Celiac disease

Medical quality assurance by Dr. Albrecht Nonnenmacher, MD at January 25, 2016
StartDiseasesCeliac disease

Celiac disease, also known as gluten-sensitive enteropathy or celiac sprue, is an inherited autoimmune disease that affects people of all ages. Individuals with this condition are unable to eat grains without triggering a reaction that prevents the small intestine from absorbing the nutrients it needs.

Celiac disease may affect as many as one in every 100 people around the world, causing significant health risks to those who have not been diagnosed. People who have siblings, children or parents with celiac disease have a ten percent chance of developing celiac disease themselves.


Definition & Facts

Celiac disease is a chronic condition in which the ingestion of gluten, a protein found in barley, wheat and rye, creates an immune reaction damaging the intestinal wall of genetically prone individuals. When these people consume gluten, their immune systems attack the small finger-shaped projections, or villi on the intestinal wall, injuring the gut and causing malnutrition. According to the Center for Disease Control, as many as two and one-half million people in the United States may have celiac disease and not know it.

Symptoms & Complaints

Although celiac disease is associated with as many as 300 known symptoms, the condition can be symptomless, making it hard to diagnose. In children, digestive issues are the most common sign of the illness. Other symptoms include the following:

Digestive problems are less common in adults with celiac disease than they are in children who have the disorder. Approximately half of all adults with celiac disease experience weight loss, and one-third suffer from diarrhea. Twenty percent of adults have constipation, and another ten percent are obese. In adults, the following symptoms are common:


Over the past 50 years, incidences of celiac disease have increased by 400 percent, but its cause is still a mystery. Scientists know that certain genetic mutations increase the likelihood of a person having celiac disease, but not everyone with those mutations develops the disorder.

Celiac disease is widespread in the North America, South America, Europe, Australia, the Middle East, and South Asia. It is rarely seen in other parts of Asia or south of the Sahara in Africa. Researchers know that stress, pregnancy, and other illnesses can trigger celiac disease. They also know it occurs more frequently in people with certain illnesses:

Studies released in 2015 by a team of scientists from McMaster’s Farncombe Family Digestive Health Research Institute in Ontario, Canada, say that celiac disease is caused by specific gut bacteria that triggers a negative response to gluten. This may explain why less than five percent of the people who carry the related genetic mutation actually develop the disorder.

Diagnosis & Tests

There is no clear-cut test for the diagnosis of celiac disease. Doctors usually begin with a health history and physical examination to determine the severity of symptoms and its effect on the body. A variety of laboratory tests, sometimes called the celiac disease comprehensive cascade helps to make an initial diagnosis and identifies candidates for intestinal biopsies. Tests, such as those for lactose intolerance, measure absorption of nutrients by the intestines.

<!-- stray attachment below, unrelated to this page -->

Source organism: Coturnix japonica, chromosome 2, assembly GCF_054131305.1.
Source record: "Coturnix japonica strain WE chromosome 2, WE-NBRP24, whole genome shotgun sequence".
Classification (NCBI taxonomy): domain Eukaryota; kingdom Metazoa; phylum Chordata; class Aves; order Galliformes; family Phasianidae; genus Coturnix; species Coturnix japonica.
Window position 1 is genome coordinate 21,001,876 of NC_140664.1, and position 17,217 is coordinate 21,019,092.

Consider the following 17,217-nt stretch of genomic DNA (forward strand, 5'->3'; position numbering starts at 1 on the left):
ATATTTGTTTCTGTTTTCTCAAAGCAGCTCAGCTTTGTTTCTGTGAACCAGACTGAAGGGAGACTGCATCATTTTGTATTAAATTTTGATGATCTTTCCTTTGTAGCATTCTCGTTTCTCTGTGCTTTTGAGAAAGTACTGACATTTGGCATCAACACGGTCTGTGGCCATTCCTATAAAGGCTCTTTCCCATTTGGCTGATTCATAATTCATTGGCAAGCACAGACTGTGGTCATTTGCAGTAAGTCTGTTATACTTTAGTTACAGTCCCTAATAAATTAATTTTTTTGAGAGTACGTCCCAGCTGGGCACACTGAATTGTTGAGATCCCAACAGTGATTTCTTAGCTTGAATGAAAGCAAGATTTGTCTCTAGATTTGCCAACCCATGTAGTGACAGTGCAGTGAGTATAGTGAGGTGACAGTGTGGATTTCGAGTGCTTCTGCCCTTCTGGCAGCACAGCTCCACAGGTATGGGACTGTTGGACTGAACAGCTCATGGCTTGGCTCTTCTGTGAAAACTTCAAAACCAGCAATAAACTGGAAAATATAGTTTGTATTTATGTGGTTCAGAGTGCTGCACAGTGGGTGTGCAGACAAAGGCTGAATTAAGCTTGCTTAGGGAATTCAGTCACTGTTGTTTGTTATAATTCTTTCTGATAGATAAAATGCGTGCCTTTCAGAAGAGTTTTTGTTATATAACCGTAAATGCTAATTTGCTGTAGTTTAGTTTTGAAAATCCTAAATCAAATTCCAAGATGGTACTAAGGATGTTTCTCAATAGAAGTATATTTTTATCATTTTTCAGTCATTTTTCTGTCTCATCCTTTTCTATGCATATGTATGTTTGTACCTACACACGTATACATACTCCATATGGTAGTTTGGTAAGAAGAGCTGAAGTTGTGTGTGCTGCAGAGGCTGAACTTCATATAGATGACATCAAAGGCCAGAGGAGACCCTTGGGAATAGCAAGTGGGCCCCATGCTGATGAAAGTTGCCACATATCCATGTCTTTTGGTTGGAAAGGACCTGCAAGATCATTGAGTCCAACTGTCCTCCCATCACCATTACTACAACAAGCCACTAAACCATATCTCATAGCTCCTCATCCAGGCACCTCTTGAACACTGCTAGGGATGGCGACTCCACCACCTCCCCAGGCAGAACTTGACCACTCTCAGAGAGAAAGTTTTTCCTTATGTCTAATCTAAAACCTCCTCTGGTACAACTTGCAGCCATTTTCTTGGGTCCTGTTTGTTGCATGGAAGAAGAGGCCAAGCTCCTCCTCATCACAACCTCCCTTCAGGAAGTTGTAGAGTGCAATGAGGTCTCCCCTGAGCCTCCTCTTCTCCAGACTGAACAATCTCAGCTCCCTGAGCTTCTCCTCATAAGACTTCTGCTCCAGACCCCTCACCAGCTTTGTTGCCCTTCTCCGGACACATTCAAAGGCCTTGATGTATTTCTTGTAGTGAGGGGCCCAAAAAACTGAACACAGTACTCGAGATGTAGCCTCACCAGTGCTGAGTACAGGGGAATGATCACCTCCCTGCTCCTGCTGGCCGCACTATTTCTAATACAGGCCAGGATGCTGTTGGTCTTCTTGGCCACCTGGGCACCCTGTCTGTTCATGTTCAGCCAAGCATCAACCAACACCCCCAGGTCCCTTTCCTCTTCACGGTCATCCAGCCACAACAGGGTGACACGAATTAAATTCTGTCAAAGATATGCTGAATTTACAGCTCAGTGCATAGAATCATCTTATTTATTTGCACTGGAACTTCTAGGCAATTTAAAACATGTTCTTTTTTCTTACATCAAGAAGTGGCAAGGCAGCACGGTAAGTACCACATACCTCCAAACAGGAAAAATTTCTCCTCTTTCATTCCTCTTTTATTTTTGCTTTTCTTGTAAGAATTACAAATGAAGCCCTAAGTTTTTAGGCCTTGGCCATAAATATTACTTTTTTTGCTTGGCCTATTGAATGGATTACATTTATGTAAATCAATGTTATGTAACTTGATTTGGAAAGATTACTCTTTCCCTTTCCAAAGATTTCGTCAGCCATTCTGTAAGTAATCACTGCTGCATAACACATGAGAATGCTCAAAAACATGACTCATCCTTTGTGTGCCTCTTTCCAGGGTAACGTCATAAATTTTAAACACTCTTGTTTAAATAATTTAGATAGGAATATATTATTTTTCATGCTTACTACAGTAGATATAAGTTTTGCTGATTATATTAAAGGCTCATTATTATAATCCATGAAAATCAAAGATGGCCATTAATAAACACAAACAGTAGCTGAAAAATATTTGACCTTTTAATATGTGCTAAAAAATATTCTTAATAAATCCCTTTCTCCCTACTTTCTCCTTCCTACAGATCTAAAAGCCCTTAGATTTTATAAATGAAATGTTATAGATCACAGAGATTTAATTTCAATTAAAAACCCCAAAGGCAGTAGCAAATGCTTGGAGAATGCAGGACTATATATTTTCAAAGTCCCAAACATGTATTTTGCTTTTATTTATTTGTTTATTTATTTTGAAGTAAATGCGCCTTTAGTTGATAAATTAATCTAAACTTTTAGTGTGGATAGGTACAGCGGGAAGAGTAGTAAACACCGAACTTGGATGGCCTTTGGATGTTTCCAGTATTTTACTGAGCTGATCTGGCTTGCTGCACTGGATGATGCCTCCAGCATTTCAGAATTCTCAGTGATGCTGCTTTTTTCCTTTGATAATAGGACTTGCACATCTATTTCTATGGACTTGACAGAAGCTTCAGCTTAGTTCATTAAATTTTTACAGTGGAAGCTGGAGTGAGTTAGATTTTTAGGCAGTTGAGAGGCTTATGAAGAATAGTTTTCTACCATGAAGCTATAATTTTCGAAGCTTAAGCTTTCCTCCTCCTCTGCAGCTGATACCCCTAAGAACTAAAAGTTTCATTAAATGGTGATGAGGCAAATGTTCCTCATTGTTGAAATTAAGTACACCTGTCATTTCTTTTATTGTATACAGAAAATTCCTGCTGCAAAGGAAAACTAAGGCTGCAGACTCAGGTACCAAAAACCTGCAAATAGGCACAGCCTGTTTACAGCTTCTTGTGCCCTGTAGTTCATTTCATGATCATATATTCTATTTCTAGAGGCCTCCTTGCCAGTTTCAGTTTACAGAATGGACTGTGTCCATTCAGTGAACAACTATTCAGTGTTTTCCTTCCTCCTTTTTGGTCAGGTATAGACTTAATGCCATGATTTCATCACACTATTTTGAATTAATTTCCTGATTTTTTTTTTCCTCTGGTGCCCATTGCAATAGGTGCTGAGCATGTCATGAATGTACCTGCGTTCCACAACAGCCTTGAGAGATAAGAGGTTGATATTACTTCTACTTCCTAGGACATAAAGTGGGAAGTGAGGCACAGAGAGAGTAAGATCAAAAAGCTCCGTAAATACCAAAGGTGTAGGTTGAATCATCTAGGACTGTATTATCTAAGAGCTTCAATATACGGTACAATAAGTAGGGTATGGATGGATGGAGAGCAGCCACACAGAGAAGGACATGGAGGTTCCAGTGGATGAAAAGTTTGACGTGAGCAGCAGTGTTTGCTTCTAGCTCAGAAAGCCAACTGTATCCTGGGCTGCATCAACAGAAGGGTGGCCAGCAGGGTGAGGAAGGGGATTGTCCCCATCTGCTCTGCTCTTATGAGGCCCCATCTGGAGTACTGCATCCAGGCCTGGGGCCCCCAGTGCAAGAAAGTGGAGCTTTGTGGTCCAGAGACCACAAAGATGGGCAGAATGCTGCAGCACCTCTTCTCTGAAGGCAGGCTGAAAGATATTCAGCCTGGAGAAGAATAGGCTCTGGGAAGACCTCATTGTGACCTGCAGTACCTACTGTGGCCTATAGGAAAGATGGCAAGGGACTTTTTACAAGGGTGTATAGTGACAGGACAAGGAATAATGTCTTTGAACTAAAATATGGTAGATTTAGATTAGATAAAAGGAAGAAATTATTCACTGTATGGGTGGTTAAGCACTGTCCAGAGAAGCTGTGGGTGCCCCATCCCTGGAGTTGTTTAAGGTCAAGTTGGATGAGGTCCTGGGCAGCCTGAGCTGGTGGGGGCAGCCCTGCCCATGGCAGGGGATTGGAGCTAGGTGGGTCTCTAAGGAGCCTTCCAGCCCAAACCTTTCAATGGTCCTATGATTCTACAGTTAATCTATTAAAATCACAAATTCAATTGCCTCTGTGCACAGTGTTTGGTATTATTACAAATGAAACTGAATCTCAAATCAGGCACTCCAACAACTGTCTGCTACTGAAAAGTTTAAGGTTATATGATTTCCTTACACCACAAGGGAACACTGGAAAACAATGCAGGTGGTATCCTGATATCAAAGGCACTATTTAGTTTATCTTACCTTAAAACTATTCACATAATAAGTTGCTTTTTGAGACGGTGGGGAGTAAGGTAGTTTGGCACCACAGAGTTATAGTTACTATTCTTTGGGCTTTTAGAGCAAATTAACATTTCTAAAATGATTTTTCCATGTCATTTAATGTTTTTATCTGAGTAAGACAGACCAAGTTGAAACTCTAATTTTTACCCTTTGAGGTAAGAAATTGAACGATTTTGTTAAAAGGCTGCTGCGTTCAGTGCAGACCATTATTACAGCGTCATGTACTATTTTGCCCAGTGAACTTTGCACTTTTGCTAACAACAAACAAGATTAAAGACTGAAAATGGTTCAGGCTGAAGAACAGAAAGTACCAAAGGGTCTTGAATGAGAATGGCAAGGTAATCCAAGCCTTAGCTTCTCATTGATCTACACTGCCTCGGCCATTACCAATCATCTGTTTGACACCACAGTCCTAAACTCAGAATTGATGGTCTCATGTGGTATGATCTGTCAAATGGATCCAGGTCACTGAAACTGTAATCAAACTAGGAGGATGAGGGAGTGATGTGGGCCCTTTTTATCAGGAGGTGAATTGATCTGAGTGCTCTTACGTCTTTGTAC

Genetic testing may also be done, but it can only rule out the possibility of developing the illness and detect family members susceptible to the disease. One of the problems with current tests is that they require a month of eating gluten-containing foods in order to test their effect on the stomach.

Researchers at the University of Australia are not only developing a blood test that could find celiac disease before it damages the intestine; the results can be found within 24 hours. Researchers say the test can pinpoint celiac disease with an accuracy rate of 85 to 94 percent and rule it out with 100 percent certainty in others.

Treatment & Therapy

Celiac disease is a chronic condition with no cure. The only successful treatment is rigorous adherence to a gluten-free diet. Because the disease is so complex, novel options for treatment are not expected in the near future. Some people may be able to substitute uncontaminated oats for grains, but even that is a process of trial and error. Processed foods that may contain gluten include salad dressings, canned soups, candy bars, instant coffee, yogurt, ice cream, pasta, processed meats, and ketchup and mustard. Wheat starch is often used in the production of capsules and tablets, and gluten may also be found in vitamin supplements and cosmetics.

Beer should be avoided, but moderate consumption of brandy, whiskey, wine and other alcohols is acceptable. Removal of dairy products may be recommended until symptoms of celiac disease are under control. Doctors may suggest supplements if malnutrition is a problem. Gluten-free foods include the following: rice, corn, buckwheat, potatoes, products made with tapioca or soybean flours, meat or poultry, fresh fish, vegetables without sauces, and natural yogurt and cheeses.

Prevention & Prophylaxis

There is no known way to prevent celiac disease. A person who already has celiac disease can prevent further damage to the immune system by eating a gluten free diet. Because some adults with the condition have spleens that do not function efficiently, doctors may recommend vaccines for the prevention of pneumonia.

Past research suggests giving babies small amounts of gluten at a young age, preferably while they were being breastfed, to prevent celiac disease. More studies are needed to test that hypothesis. Researchers have not determined whether feeding practices during infancy prevent celiac disease later in life or whether they delay its onset.